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Move forward

After a long weekend of celebrating, all I want is my journal and a cup of coffee.

It was so much fun spending time with friends, both old and new, but I'm finally ready to settle back in and move forward.

Move forward with my work by getting started on a new client project while also updating my portfolio of case studies.

Move forward with my writing by finishing and launch my guide to getting started on Medium while also wrapping up the first draft of my book.

Move forward with my health by creating a realistic workout schedule while also changing my diet.

Move forward with my relationships by setting up more one-on-one time with friends over coffee.

The only way to move forward is to make conscious decisions.

Otherwise, you're probably moving backward.

My first hangover in my thirties

Hangovers in your thirties are no joke.

After celebrating my birthday last night, I feel pretty useless.

I can tell today is one of those days where I will be confined to a couch for the foreseeable future.

Usually, I would be pretty hard on myself, but today, I'm giving myself one free pass. After all, this is no longer the rule - it's the exception.

I've always been the type of person to go out, stay up late, and not really think ahead.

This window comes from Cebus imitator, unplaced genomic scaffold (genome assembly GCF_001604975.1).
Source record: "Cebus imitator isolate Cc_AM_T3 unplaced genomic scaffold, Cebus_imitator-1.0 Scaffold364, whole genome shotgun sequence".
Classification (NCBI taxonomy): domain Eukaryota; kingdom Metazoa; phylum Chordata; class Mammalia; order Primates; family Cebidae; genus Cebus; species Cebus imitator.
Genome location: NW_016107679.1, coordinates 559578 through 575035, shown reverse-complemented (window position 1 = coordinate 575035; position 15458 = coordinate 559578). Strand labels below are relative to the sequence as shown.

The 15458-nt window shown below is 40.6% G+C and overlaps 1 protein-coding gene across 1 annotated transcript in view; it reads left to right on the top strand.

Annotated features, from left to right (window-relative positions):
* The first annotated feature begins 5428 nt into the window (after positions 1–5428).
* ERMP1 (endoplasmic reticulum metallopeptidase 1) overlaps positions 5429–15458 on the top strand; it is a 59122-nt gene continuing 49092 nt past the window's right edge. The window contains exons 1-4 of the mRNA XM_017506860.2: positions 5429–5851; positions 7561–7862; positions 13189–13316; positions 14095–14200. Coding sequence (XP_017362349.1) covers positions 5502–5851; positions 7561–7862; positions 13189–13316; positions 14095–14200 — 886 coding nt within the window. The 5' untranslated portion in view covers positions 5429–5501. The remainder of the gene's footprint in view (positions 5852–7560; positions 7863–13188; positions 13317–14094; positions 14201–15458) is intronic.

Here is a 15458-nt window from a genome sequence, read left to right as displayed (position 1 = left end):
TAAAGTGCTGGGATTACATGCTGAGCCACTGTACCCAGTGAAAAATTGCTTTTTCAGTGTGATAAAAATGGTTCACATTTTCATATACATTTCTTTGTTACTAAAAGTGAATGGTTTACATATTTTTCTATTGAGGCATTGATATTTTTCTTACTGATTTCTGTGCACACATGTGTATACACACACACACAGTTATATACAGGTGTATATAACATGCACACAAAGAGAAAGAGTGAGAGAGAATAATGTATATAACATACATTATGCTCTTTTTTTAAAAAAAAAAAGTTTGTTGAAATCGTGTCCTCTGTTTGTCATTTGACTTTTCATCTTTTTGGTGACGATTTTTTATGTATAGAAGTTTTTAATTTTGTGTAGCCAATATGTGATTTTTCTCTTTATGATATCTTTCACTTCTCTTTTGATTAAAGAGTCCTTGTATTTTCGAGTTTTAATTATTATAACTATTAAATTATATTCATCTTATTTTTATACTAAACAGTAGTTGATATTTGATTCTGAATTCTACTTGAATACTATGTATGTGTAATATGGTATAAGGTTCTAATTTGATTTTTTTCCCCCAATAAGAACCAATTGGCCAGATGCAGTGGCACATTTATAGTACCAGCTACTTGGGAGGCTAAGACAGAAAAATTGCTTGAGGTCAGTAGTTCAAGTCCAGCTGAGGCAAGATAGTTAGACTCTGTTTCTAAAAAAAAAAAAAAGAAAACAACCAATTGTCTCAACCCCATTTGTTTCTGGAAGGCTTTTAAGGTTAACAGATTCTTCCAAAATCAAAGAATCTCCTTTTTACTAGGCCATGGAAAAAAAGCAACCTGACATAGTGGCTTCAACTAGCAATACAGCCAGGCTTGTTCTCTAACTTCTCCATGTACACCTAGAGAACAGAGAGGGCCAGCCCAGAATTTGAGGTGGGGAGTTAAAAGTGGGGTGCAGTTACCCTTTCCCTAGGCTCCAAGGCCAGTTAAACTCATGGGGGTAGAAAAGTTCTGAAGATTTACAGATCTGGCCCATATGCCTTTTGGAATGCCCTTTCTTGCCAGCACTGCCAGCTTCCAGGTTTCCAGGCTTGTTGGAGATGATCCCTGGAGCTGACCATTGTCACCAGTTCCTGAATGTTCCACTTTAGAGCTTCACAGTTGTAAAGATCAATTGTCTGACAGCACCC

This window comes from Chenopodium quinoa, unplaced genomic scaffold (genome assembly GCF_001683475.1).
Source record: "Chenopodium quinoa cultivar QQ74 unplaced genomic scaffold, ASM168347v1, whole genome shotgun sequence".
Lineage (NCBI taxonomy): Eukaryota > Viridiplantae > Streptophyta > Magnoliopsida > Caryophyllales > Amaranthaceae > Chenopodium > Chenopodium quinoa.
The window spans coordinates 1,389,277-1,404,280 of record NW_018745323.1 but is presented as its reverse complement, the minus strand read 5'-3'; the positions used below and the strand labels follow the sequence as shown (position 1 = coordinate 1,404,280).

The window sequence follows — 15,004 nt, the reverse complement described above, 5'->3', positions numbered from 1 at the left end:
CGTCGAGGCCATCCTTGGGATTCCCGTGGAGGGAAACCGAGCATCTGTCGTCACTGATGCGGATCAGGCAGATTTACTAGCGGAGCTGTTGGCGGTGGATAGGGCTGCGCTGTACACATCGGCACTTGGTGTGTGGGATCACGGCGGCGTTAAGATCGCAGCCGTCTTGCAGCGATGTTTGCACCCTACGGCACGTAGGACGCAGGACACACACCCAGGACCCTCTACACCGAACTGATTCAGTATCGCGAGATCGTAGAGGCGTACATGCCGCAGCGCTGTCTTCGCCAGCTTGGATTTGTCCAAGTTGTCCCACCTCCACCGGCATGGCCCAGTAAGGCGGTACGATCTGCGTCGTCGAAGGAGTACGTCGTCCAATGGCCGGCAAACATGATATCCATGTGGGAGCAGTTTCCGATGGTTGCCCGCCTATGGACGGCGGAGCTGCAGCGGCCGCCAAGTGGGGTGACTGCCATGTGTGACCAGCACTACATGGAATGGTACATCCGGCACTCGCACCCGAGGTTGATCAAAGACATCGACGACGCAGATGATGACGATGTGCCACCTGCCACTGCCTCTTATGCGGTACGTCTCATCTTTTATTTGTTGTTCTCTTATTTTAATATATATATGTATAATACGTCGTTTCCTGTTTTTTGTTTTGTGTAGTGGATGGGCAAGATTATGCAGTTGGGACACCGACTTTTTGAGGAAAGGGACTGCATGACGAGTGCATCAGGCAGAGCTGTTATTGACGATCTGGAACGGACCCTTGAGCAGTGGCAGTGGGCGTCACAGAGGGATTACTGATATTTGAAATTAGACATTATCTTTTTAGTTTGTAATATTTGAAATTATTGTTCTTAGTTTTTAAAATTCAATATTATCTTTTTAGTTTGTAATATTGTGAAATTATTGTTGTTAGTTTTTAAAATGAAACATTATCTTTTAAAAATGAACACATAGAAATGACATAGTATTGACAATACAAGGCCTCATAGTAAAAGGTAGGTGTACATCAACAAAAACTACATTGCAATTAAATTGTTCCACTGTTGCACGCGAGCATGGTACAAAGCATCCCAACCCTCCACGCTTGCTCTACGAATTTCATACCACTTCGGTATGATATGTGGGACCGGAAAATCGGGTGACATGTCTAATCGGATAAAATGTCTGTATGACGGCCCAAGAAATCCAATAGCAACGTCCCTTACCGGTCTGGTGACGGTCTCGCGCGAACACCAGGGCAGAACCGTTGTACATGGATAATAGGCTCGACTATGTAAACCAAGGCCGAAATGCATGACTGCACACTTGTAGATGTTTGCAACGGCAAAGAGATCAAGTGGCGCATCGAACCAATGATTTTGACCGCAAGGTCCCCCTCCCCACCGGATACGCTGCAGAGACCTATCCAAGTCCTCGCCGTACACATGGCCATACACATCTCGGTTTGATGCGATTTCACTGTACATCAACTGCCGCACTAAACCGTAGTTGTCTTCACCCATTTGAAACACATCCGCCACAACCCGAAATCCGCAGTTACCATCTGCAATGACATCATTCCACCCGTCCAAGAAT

However, in my wise old age of 30, I'm learning how to look a little further ahead and turn my ambitions into tangible steps. Hangovers are becoming rarer and instead of headaches and moaning, my mornings are filled with coffee and writing.

For now, I'll embrace my cushy couch confinement and start my long road to recovery.

Change your environment

I hate work-life balance.

In my ideal world, my work informs my life and vice versa.

In fact, I desperately seek work that fulfills me each day and I love the feeling that comes with getting lost in something you care about.

The thing is, I don't get the chance to talk about these things with most of my friends. The conversations are usually limited to food, sports, music, and other group interests.

Don't get me wrong - I love sharing experiences with others and, at my age, many of these experiences happen in bars and other hangouts.

Yesterday, I met up with one of my best friends over lunch and our conversation drifted into this territory.

My friend has known me since seventh grade, which means he has seen all of the ups and downs that I've encountered while stumbling down my unconventional path. He knows how much pressure I put on myself and he is usually able to keep me in check when my ambition gets the best of me.

I mentioned how I wish our friends could share more of their work lives with each other and, as always, he dropped a little nugget of truth:

"If you want those types of conversations, maybe you should consider creating those types of environments."

I'm stubborn, but I couldn't deny how right he was.

The conversation I want doesn't usually happen at bars or while playing beer pong - it happens in a more intimate setting like coffee shops or at home.

Our environments really do impact our lives and the time we spent with others.

If you're looking for a change, try changing your environment first.

When worlds collide

There is no better feeling than when old friends meet new friends.